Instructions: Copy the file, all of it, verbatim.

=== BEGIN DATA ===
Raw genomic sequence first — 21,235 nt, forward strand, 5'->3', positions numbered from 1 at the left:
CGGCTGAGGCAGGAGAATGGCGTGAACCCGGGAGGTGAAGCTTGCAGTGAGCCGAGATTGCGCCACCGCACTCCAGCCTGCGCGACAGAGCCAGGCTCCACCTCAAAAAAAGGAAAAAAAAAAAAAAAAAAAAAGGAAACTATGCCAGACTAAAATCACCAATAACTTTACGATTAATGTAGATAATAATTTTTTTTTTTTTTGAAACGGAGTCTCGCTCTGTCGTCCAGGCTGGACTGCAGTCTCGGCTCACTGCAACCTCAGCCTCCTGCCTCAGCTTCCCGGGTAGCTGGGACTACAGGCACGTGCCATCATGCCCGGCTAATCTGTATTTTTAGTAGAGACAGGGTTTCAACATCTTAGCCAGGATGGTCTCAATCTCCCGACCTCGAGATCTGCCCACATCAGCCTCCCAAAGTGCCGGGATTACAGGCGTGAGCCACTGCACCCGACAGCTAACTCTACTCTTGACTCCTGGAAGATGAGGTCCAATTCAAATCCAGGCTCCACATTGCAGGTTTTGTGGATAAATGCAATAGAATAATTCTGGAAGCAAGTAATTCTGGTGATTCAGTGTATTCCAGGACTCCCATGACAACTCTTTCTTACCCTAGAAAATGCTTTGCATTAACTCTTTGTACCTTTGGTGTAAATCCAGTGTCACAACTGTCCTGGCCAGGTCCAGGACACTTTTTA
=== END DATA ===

Raw genomic sequence first — 21,235 nt, forward strand, 5'->3', positions numbered from 1 at the left:
CGGCTGAGGCAGGAGAATGGCGTGAACCCGGGAGGTGAAGCTTGCAGTGAGCCGAGATTGCGCCACCGCACTCCAGCCTGCGCGACAGAGCCAGGCTCCACCTCAAAAAAAGGAAAAAAAAAAAAAAAAAAAAAGGAAACTATGCCAGACTAAAATCACCAATAACTTTACGATTAATGTAGATAATAATTTTTTTTTTTTTTGAAACGGAGTCTCGCTCTGTCGTCCAGGCTGGACTGCAGTCTCGGCTCACTGCAACCTCAGCCTCCTGCCTCAGCTTCCCGGGTAGCTGGGACTACAGGCACGTGCCATCATGCCCGGCTAATCTGTATTTTTAGTAGAGACAGGGTTTCAACATCTTAGCCAGGATGGTCTCAATCTCCCGACCTCGAGATCTGCCCACATCAGCCTCCCAAAGTGCCGGGATTACAGGCGTGAGCCACTGCACCCGACAGCTAACTCTACTCTTGACTCCTGGAAGATGAGGTCCAATTCAAATCCAGGCTCCACATTGCAGGTTTTGTGGATAAATGCAATAGAATAATTCTGGAAGCAAGTAATTCTGGTGATTCAGTGTATTCCAGGACTCCCATGACAACTCTTTCTTACCCTAGAAAATGCTTTGCATTAACTCTTTGTACCTTTGGTGTAAATCCAGTGTCACAACTGTCCTGGCCAGGTCCAGGACACTTTTTA